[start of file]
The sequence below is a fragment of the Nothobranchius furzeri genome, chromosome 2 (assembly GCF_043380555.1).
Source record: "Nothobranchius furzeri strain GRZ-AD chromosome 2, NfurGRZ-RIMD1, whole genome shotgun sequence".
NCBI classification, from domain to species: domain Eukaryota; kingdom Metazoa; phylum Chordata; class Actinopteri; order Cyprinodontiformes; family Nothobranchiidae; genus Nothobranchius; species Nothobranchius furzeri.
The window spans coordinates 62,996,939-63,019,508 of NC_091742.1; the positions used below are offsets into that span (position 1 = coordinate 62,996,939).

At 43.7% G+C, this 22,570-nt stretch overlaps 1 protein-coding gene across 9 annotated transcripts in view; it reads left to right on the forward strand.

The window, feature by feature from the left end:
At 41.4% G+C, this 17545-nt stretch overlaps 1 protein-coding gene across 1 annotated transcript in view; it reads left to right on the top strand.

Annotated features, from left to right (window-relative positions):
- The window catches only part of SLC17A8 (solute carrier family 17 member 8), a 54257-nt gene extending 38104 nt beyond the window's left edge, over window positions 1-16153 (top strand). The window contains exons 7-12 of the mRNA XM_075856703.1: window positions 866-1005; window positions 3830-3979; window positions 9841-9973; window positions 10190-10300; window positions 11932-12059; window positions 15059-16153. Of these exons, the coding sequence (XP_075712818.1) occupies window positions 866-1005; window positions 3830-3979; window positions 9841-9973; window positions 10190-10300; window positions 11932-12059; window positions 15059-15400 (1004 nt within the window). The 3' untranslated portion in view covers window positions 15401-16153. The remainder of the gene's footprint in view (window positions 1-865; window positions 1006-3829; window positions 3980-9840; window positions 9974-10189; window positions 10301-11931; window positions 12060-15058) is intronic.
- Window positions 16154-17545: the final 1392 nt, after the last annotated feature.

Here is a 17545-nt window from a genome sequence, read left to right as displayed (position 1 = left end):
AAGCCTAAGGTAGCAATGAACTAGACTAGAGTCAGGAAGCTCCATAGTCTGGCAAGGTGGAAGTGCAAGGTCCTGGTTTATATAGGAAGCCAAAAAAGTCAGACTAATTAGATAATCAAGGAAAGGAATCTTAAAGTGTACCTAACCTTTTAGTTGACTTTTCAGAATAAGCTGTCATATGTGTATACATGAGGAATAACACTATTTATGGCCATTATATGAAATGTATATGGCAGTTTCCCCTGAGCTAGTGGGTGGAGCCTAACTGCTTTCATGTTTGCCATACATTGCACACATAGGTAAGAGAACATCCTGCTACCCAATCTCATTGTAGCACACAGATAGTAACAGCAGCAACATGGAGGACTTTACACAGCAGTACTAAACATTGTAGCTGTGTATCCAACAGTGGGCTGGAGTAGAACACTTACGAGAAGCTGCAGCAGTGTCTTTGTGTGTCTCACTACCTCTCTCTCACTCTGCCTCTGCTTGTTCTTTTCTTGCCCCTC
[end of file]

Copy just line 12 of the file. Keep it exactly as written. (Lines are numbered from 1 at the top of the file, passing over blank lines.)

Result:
AAGCCTAAGGTAGCAATGAACTAGACTAGAGTCAGGAAGCTCCATAGTCTGGCAAGGTGGAAGTGCAAGGTCCTGGTTTATATAGGAAGCCAAAAAAGTCAGACTAATTAGATAATCAAGGAAAGGAATCTTAAAGTGTACCTAACCTTTTAGTTGACTTTTCAGAATAAGCTGTCATATGTGTATACATGAGGAATAACACTATTTATGGCCATTATATGAAATGTATATGGCAGTTTCCCCTGAGCTAGTGGGTGGAGCCTAACTGCTTTCATGTTTGCCATACATTGCACACATAGGTAAGAGAACATCCTGCTACCCAATCTCATTGTAGCACACAGATAGTAACAGCAGCAACATGGAGGACTTTACACAGCAGTACTAAACATTGTAGCTGTGTATCCAACAGTGGGCTGGAGTAGAACACTTACGAGAAGCTGCAGCAGTGTCTTTGTGTGTCTCACTACCTCTCTCTCACTCTGCCTCTGCTTGTTCTTTTCTTGCCCCTC